A Plan for Parkinson’s Patients

UConn Health’s Parkinson’s Disease and Movement Disorders Center now offers supportive care and planning services, enabling an early start on the long-term prognosis for patients as well as their family members and caregivers.

Parkinson’s disease is the second most common neurodegenerative illness after Alzheimer’s disease, affecting more than one million Americans. It’s a progressive condition that leads to loss of dopamine cells in the brain, and the main symptoms associated with it are tremors, stiffness, slowed movements and balance changes.

‘Early conversations about how patients see themselves living with Parkinson’s disease helps to remove the stigma of being diagnosed with a chronic neuro-degenerative disease and allows for open dialogue with them and their loved ones.’

-Elaine Cournean, movement disorders nurse practitioner

The treatment is complex and involves a combination of medications, rehabilitation and support. Medications for Parkinson’s disease focus on increasing the dopamine levels in the brain. While new therapies have become available, including surgical options such as deep brain stimulation, there is no cure.

Dr. Bernardo Rodrigues is director of the Parkinson’s Disease and Movement Disorders Center within the UConn Health Department of Neurology, and nurse practitioner Elaine Cournean oversees the center’s new Supportive Care and Planning program. Here they explain how it can make a big difference in the care for patients and families.

Explain the importance of promoting early support and planning when treating Parkinson’s disease?

Rodrigues: Parkinson’s disease can negatively affect how patients function in their day-to-day activities, and this program helps guide patients toward a better quality of life. The impact of living with PD not only can affect patients, it can also cause distress in family members and caregivers. Symptoms such as anxiety, depression, cognitive decline, hallucinations and sleep disturbances can be challenging to handle without support.

Elaine Cournean portrait, white coat
Elaine Cournean is a nurse practitioner in UConn Health’s Parkinson’s Disease and Movement Disorders Center. (Photo by Peter Morenus)

Cournean: The Supportive Care and Planning (SCP) program is designed to help patients with PD identify ways to live a life full of meaning and satisfaction. It is based on their beliefs, desires and expectations. The SCP program is meant to help patients with PD and their families identify challenges of living with PD and meet those challenges head on. In our SCP program we are working together with patients and their families from time of diagnosis and through every stage of their lives. Early conversations about how patients see themselves living with Parkinson’s disease helps to remove the stigma of being diagnosed with a chronic neurodegenerative disease and allows for open dialogue with them and their loved ones. Their needs and wishes can change over time and we are there to address those changes and provide support and resources accordingly through a multidisciplinary approach. The sooner patients and families acknowledge the diagnosis, they are able to accept and meet challenges early on, thus improving quality of life over a longer period of time.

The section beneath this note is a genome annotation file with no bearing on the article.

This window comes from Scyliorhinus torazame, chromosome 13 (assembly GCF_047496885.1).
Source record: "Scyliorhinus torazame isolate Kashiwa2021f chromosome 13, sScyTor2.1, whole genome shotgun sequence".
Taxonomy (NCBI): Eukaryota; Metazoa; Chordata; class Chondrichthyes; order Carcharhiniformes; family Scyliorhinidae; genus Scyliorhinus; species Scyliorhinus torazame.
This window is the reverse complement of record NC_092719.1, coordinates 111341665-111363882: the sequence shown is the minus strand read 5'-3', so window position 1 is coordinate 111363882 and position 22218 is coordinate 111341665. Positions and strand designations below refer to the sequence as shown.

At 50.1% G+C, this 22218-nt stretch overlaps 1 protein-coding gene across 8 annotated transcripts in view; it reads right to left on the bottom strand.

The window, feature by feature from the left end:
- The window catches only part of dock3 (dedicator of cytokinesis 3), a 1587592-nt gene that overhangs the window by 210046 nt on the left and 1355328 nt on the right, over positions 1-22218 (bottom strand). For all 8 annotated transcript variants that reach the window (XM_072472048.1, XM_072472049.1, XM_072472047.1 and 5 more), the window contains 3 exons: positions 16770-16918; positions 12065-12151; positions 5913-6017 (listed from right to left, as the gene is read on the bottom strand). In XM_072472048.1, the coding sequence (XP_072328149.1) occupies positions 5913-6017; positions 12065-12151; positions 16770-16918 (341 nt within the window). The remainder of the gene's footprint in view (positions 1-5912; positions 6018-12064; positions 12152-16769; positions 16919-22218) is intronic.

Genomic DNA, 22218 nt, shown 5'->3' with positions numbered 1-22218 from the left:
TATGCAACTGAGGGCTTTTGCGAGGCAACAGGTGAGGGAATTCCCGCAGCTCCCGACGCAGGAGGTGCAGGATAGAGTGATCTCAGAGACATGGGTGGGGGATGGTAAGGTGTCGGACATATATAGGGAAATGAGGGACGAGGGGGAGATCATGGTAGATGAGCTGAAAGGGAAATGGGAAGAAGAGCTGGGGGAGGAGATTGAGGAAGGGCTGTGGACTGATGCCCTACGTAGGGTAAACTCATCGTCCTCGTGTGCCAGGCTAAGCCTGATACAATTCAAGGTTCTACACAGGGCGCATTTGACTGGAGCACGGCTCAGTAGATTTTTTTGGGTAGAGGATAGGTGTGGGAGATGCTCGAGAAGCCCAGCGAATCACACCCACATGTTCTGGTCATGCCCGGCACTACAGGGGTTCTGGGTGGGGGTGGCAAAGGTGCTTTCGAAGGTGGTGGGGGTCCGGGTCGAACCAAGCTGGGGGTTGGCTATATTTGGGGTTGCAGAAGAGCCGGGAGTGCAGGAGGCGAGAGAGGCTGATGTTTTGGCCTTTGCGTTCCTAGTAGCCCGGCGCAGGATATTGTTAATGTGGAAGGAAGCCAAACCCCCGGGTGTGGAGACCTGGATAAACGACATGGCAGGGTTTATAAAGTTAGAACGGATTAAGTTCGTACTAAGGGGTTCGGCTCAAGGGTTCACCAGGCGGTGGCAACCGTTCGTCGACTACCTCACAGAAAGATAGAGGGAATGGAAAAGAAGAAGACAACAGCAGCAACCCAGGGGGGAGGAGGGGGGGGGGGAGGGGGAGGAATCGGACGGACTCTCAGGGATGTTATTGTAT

When did you start offering the Supportive Care and Planning program, and how has it been received?

Cournean: We started seeing patients formally as Supportive Care and Planning visits in November 2020. Patients and families have been telling us how happy they are to be able to come in and have this time to talk about what it means for them to be living with PD and how it is affecting them and their families. They have said they appreciate gaining more knowledge of how the disease can affect all aspects of their lives and getting the chance to explore where they might need help getting through certain challenges. It also has been received with excitement by health care professionals, who identify this clinic as a model of excellence in patient-centered care.

‘We believe that the secret for a happy and healthy life is good understanding of the challenges and thoughtful planning.’

-Dr. Bernardo Rodrigues

Who are the best candidates for this service?

Rodrigues: We wish to end the idea that a patient should only learn about their conditions or planning for the future once the disease has advanced. We believe that the secret for a happy and healthy life is good understanding of the challenges and thoughtful planning. We are offering this program to all our Parkinson’s disease and Related Disorders (PDRD) patients from the moment of diagnosis.

What are the challenges of living with and/or caring for someone who has Parkinson’s disease that people should know before they find out for themselves?